The Battle of Gettysburg was fought just prior to the 4th of July, 1863, between General Robert E. Lee's "Confederate States Army" and the Union's "Army of the Potomac" (led by Maj. Gen. George G. Meade, who had assumed command only three days earlier). In addition to being the northernmost battle of the American Civil War, it was also the costliest in terms of lives lost.

Nearly 8,000 soldiers died, and more than 27,000 were wounded. The cemetery atop the ridge on the southeast corner of this small Pennsylvania town, the Soldiers' National Cemetery, was dedicated this day, November 19th, in that same year 1863.

The principal speaker that day was the Hon. Edward Everett, a former Governor of Massachusetts who had also served as President of Harvard University, Secretary of State under President Fillmore, and as a Congressman and U.S. Senator. He was considered the nation's foremost orator of the day, and asked that the dedication be delayed from the originally planned date of September 23rd in order to prepare an "appropriate" speech.

After Ambassador Everett's two-hour speech, President Abraham Lincoln delivered one of the most well-known speeches in our nation's history: the Gettysburg Address. His two-minute long, 10-sentence, 272-word speech reaffirmed the notion of human equality, recast the ongoing war as a "new birth of freedom", and asserted the primacy of the nation-state over the rights of individual states to protect individual freedoms.

Though the Civil War would rage for another 17 months, with tens of thousands more to perish, our nation is the greater for Lincoln's tireless efforts to preserve not only the Union, but the values that make our Union great.

And again, "it is for us the living" to ensure that those words from seven score and four years ago remind us of our duty to the future -- that government of the people, by the people, for the people shall not perish from this earth.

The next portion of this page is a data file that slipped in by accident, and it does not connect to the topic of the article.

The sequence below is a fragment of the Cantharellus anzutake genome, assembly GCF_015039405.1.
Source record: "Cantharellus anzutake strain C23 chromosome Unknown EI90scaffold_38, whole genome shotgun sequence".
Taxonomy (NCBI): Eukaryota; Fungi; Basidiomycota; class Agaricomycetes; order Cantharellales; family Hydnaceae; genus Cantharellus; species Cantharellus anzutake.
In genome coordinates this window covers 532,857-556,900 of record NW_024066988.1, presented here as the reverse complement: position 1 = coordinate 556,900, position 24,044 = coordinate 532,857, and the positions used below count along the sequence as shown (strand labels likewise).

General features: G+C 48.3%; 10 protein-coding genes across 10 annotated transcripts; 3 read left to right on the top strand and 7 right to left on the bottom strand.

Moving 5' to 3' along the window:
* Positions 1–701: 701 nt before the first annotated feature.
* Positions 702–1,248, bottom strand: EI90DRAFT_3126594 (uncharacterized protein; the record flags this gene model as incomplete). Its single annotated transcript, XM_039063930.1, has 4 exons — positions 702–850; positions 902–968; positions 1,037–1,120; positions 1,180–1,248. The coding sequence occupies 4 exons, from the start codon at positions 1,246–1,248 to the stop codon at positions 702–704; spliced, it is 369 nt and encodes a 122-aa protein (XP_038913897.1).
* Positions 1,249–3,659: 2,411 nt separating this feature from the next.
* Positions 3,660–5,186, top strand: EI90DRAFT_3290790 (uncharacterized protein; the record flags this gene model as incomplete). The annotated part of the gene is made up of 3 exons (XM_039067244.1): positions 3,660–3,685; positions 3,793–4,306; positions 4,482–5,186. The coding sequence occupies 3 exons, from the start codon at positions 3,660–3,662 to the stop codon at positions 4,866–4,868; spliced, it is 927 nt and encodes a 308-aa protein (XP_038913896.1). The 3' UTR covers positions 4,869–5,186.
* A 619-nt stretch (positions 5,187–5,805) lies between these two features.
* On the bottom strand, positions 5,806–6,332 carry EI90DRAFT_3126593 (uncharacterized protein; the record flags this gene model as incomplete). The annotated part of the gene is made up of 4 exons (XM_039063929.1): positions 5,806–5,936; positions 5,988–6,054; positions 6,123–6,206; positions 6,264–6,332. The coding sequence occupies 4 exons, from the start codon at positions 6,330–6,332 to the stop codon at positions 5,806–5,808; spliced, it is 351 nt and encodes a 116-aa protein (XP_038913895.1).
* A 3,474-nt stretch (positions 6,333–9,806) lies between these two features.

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12.11.07

Do the Dew

My personal favorite soft drink (Mountain Dew) was invented right here, in east Tennessee, some 60 years ago. The trademark was awarded on this day, November 12th, 1948, to the Hartman brothers of Knoxville (who invented the drink as a mixer for whiskey).

Pepsi-Cola bought the franchise in 1964, and today there are nearly a dozen flavors and several brand varieties. Knoxville Trivia Blog has a great timeline on the Dew's evolution (including early marketing techniques to correlate the drink to Appalachia-distilled Moonshine), and even Wikipedia has a page on the drink.

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11.11.07

Veterans/Remembrance Day

The armistice that ended "The Great War" (World War I) was signed on the 11th hour of the 11th day of the 11th month: November 11th, 1918. Europeans commemorate this day as "Armistice Day", Americans as "Veterans Day", and citizens of the Commonwealth as "Remembrance Day".

Poppies grow in profusion in Flanders (northern Belgium), where many many casualties of the war were buried. The poem "In Flanders Fields" was written by a Canadian physician, Lieutenant Colonel John McCrae, in the trenches on the battle front a day after he witnessed the death of his friend Lieutenant Alexis Helmer. The poem:


In Flanders fields the poppies blow

Between the crosses, row on row
,
That mark our place; and in the sky

The larks, still bravely singing, fly

Scarce heard amid the guns below
.

We are the Dead. Short days ago
We lived, felt dawn, saw sunset glow,
Loved, and were loved, and now we lie
In Flanders fields.

Take up our quarrel with the foe:
To you from failing hands we throw
The torch; be yours to hold it high.
If ye break faith with us who die
We shall not sleep, though poppies grow
In Flanders fields.



As we honor the service of those who ensure our security, let us also remember those who gave their "last full measure of devotion" -- in Flanders Fields, and elsewhere.

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8.11.07

ORNL Honors Vets

Oak Ridge National Lab held its 8th annual "Veterans' Day Parade and Celebration" today, which featured a rousing "military medley" by the Roane County High School Marching Band and a blunt, no-nonsense speech by GEN(ret) Carl Stiner (former Commander, Special Operations Command). GEN Stiner decried the lack of sacrifice on the part of too many Americans with respect to the "War on Terror", and equated the dwindling pool of "qualified" applicants for military service to America's declining status as a superpower.